Pricing Works: How pricing of municipal services and infrastructure can lead to healthier and more efficient cities

Written by Sustainable Prosperity & released through the Metcalf Foundation Green Prosperity Papers

Ontarians benefit enormously from our natural environment. Healthy ecosystems provide us with many environmental goods (clean air, clean water, and timber) and environmental services (floodwater absorption, climate moderation, and pleasant scenery). However, growing cities, industries, farms, and other economic activities are eroding our natural environment’s ability to provide these critical environmental goods and services. These economic activities impose environmental costs on our society that are not factored into the prices we see in markets.

Municipal policy-makers have tools at their disposal to change prices in ways that help to reflect these environmental costs. These market-based policies — like environmental fees, taxes, or market-based instruments— use prices to provide an incentive to minimize environmental harm and to conserve environmental goods and services. At the same time, these policies have the benefit of creating revenue streams for municipalities and encouraging innovation on the part of those paying the fees.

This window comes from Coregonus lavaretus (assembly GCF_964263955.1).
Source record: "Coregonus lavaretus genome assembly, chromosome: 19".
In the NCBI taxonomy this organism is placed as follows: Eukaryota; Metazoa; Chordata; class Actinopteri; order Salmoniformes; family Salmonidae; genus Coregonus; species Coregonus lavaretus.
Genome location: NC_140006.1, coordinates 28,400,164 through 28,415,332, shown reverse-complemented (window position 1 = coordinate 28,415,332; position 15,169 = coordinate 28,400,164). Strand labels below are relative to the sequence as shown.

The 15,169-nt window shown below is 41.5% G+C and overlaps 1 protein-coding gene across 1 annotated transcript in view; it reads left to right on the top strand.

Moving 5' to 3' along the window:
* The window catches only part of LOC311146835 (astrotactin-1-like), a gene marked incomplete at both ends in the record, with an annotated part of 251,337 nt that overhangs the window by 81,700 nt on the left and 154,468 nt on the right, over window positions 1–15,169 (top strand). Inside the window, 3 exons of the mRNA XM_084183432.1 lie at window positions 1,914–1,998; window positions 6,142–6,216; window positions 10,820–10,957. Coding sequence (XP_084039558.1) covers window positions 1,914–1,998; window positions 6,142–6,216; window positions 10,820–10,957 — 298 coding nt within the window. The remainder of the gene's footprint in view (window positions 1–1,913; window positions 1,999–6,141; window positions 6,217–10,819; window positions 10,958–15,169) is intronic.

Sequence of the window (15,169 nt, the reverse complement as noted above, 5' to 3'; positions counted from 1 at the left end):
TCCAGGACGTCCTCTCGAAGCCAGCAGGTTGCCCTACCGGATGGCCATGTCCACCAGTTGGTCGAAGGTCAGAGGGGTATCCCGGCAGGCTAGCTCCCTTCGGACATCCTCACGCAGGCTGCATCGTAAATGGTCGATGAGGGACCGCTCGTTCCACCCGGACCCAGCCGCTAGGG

Unfortunately, Canada makes less use of these environmental pricing tools than almost any other OECD country. In this paper, we look at the opportunities to make greater use of these price-based policy tools, particularly at the local level, to help address environmental problems and provide revenue that municipalities need to support their budgetary and environmental objectives.

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About the Project

The goal of this project is to shed light on the relationship between economic activity and the environment by exploring the linkages between changes in our natural capital and our measures of productivity generally, and through the construction of an environmentally adjusted measure of productivity specifically.

While it is now commonly accepted that economic activity and the state of our environment are linked, many economic measures still fail to incorporate the environment – both the things we draw from it and the pollution we release into it. By developing and calculating measures of productivity that include natural capital, Canada may be able to better understand these linkages. This, in turn, may lead to the identification of strategies that can help Canada become more efficient and innovative in the use and protection of natural capital, and thus more productive and more prosperous.

Using the forestry sector as a case study, this project aims to construct an environmentally adjusted measure of multifactor productivity. In doing so, we aim to add another layer of understanding to the environmental and economic performance of this sector. The proposed measure will have relevance to the Canadian economy as a whole.